Overall Mim was a fish factory. On our first day, while waiting for everyone else to get ready my brother in law and I decided to troll within 400 yards of the dock. Within minutes we had a double header and very quickly had caught 6 nice fat walleyes and 2 smaller pike. I am a keen fisherman and over the course of our trip I ducked out early in the morning or after dinner and trolled this location to much success. In one session I caught 12 walleyes in 45 minutes trolling with a blue/silver Hot n Tot.
We fished all the major sections of the lake and were never disappointed. For the most part finding fish was as simple as pulling up besides any of the marker buoys identifying shoals or sunken islands and fishing. Trolling cranks, pulling bottom bouncers, casting jerk baits and jigging were all effective. We caught lots of pike while fishing for walleye and had success with spoons. New to me was using topwater frogs for Northerns’. We didn’t catch any monsters, but it was a blast seeing the pike blow up on the bait.
Within our group the largest walleye was 25 inches and the largest pike was 37 inches. On the day my father in law fishing together he lost the biggest pike I have ever seen right at the boat. We were trolling along a large shelf and as we motored off the structure into 40 feet of water his rod doubled over, and it was fish on. I so wanted to get that one into the boat but just as I was starting to get ready to net the behemoth it rolled and spit the lure.
As always, a few stories stick out for me on this trip:
The birth of the Hot n Tot. Over the years I noticed that almost every lodge in Northern Ontario sites the Hot N Tot as a recommended lure. Up until this trip I had never caught a single fish on one. After spending the day with my father in law that changed, All he used the entire day was a Fire Tiger hot n tot. He fishing it pretty close to the boat and man did he outfish me! Eventually I followed suit and my luck changed, mine was a Gold/Black version. Later in the trip I also had a ton of success with a blue silver one and a perch version. Now the Hot n Tot is a go to and I have made my buddy Colin a convert too!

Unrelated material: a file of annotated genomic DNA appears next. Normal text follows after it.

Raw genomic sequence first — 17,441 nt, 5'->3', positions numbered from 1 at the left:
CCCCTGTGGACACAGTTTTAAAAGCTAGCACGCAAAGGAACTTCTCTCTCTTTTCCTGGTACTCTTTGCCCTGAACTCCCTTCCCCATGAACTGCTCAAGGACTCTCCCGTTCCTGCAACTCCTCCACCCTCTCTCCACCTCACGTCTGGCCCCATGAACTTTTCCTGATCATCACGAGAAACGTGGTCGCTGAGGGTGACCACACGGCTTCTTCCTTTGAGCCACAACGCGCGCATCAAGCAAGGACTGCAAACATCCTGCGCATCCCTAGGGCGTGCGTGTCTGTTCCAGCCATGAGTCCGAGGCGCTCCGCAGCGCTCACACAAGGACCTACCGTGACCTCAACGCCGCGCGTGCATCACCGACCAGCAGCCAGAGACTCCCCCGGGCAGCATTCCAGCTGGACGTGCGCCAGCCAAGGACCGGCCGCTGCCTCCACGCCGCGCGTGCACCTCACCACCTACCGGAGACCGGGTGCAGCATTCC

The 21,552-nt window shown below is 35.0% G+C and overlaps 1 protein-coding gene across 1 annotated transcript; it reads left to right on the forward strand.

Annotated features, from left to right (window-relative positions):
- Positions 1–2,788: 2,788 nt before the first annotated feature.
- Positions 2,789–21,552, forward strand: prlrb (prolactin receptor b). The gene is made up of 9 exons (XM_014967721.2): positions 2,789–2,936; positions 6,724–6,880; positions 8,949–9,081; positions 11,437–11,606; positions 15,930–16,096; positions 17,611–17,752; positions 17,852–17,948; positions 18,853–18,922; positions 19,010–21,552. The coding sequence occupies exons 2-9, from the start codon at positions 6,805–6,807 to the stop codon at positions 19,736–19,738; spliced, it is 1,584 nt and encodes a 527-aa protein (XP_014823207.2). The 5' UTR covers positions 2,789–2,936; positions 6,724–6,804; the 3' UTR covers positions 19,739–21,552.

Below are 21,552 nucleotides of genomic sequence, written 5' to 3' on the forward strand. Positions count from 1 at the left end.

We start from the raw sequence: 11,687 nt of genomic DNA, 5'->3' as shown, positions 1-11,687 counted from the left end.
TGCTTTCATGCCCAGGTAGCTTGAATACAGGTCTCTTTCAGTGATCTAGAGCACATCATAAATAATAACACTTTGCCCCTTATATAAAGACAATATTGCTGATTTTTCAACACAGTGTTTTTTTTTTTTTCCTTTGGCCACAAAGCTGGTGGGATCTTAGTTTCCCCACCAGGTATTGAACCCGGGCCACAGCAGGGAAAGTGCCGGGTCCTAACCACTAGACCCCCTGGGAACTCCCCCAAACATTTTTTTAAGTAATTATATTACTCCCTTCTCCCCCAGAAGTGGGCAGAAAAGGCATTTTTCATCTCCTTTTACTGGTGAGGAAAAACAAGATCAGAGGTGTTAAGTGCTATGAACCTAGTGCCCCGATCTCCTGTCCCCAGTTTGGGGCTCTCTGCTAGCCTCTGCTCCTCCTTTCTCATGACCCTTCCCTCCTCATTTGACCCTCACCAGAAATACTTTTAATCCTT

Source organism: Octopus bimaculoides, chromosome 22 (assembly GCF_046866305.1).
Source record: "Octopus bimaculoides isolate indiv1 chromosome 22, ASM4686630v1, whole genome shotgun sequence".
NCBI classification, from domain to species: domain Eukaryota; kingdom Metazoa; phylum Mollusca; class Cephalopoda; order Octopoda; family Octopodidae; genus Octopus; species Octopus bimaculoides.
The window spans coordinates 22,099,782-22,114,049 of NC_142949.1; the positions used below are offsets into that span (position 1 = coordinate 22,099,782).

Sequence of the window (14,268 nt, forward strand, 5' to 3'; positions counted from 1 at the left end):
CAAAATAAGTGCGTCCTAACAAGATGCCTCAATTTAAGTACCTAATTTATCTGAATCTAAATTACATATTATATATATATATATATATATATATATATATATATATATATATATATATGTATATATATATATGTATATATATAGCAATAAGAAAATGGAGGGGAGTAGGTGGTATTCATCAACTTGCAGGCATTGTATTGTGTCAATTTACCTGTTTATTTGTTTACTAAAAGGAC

One day we decided to make the long run down to Snake Falls. The water levels were really low at that time of the year and you really needed to pay attention. Ken and I were in a slow boat (or I was a slow driver) and as I tried to keep up with the others I beached us on a sandbar. I swear it went from 40 feet deep to 1 in 30 seconds! Thankfully I was keeping a close eye on the fish finder and I was able to scream a warning at Ken so he didn’t go flying out of the boat.
We visited an old mining camp in Wottam Bay which on its own was cool. But as we were fishing in the area my FIL spotted a lone wolf trotting up the shoreline. We kept trying to get closer for a picture but every time we turned towards him, he would trot away a few feet. Eventually he trotted off and we headed in for shore lunch – 200 yards from where the big white monster was! We were the first ones there and as we pulled up onto the beach my FIL began to point out bear, caribou and wolf tracks. He then pointed into the forest and asked if I wanted to go check out the mine. I could not have said no any faster as visions of massive bears and ferocious wolves filled my head.
Overall the trip was incredible. The fishing, the lodge, the journey all exceeded my expectations. Wilderness North ran a smooth operation and Miminiska Lake is a jewel in the North. If you are inclined check them out as they have lodges, housekeeping camps and outposts throughout Sunset Country. Wilderness North and you can follow them on Instagram @wildernessnorth